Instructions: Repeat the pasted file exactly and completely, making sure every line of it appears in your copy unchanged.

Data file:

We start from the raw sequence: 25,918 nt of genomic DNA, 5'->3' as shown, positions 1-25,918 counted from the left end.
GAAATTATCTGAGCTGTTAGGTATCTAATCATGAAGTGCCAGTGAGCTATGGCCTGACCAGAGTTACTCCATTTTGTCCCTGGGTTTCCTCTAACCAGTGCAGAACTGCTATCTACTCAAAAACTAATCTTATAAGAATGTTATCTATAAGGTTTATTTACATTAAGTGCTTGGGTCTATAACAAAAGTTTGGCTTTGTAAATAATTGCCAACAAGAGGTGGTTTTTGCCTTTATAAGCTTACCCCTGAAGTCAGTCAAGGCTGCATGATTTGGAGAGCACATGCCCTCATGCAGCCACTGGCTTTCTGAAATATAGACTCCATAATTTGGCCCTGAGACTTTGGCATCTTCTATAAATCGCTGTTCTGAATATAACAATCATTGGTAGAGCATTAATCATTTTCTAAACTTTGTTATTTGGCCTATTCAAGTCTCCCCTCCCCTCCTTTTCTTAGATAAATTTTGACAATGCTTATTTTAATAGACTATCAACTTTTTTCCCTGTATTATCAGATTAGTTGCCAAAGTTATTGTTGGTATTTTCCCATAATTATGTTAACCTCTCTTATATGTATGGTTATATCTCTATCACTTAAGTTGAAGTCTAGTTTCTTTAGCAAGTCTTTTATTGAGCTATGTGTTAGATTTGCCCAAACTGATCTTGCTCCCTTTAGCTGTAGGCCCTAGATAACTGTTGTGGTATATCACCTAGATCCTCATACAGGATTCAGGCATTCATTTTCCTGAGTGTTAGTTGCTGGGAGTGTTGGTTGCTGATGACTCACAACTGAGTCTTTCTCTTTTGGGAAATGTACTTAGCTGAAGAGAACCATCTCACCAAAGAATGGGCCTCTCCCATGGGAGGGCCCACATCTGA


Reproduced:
We start from the raw sequence: 25,918 nt of genomic DNA, 5'->3' as shown, positions 1-25,918 counted from the left end.
GAAATTATCTGAGCTGTTAGGTATCTAATCATGAAGTGCCAGTGAGCTATGGCCTGACCAGAGTTACTCCATTTTGTCCCTGGGTTTCCTCTAACCAGTGCAGAACTGCTATCTACTCAAAAACTAATCTTATAAGAATGTTATCTATAAGGTTTATTTACATTAAGTGCTTGGGTCTATAACAAAAGTTTGGCTTTGTAAATAATTGCCAACAAGAGGTGGTTTTTGCCTTTATAAGCTTACCCCTGAAGTCAGTCAAGGCTGCATGATTTGGAGAGCACATGCCCTCATGCAGCCACTGGCTTTCTGAAATATAGACTCCATAATTTGGCCCTGAGACTTTGGCATCTTCTATAAATCGCTGTTCTGAATATAACAATCATTGGTAGAGCATTAATCATTTTCTAAACTTTGTTATTTGGCCTATTCAAGTCTCCCCTCCCCTCCTTTTCTTAGATAAATTTTGACAATGCTTATTTTAATAGACTATCAACTTTTTTCCCTGTATTATCAGATTAGTTGCCAAAGTTATTGTTGGTATTTTCCCATAATTATGTTAACCTCTCTTATATGTATGGTTATATCTCTATCACTTAAGTTGAAGTCTAGTTTCTTTAGCAAGTCTTTTATTGAGCTATGTGTTAGATTTGCCCAAACTGATCTTGCTCCCTTTAGCTGTAGGCCCTAGATAACTGTTGTGGTATATCACCTAGATCCTCATACAGGATTCAGGCATTCATTTTCCTGAGTGTTAGTTGCTGGGAGTGTTGGTTGCTGATGACTCACAACTGAGTCTTTCTCTTTTGGGAAATGTACTTAGCTGAAGAGAACCATCTCACCAAAGAATGGGCCTCTCCCATGGGAGGGCCCACATCTGA